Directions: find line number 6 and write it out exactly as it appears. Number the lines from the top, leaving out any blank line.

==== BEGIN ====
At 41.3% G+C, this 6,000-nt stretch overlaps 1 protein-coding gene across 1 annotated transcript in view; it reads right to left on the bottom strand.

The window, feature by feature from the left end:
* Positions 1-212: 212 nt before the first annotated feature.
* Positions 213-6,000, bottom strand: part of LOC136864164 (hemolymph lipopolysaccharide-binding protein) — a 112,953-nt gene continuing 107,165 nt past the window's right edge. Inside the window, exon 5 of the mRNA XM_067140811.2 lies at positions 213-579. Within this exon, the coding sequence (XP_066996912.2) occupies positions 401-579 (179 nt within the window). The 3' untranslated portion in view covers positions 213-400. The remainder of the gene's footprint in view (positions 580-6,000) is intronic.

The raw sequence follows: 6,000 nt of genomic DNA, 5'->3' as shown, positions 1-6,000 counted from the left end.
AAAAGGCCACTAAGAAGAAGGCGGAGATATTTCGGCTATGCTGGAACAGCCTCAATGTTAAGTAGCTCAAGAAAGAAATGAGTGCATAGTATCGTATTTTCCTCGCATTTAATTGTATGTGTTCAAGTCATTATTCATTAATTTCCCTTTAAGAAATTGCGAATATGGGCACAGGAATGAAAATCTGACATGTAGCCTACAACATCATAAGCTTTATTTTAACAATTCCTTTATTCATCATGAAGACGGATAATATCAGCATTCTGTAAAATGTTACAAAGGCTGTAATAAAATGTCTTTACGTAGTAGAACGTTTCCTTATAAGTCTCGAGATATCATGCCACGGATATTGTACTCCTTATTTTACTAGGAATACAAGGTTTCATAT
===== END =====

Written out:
AAAAGGCCACTAAGAAGAAGGCGGAGATATTTCGGCTATGCTGGAACAGCCTCAATGTTAAGTAGCTCAAGAAAGAAATGAGTGCATAGTATCGTATTTTCCTCGCATTTAATTGTATGTGTTCAAGTCATTATTCATTAATTTCCCTTTAAGAAATTGCGAATATGGGCACAGGAATGAAAATCTGACATGTAGCCTACAACATCATAAGCTTTATTTTAACAATTCCTTTATTCATCATGAAGACGGATAATATCAGCATTCTGTAAAATGTTACAAAGGCTGTAATAAAATGTCTTTACGTAGTAGAACGTTTCCTTATAAGTCTCGAGATATCATGCCACGGATATTGTACTCCTTATTTTACTAGGAATACAAGGTTTCATAT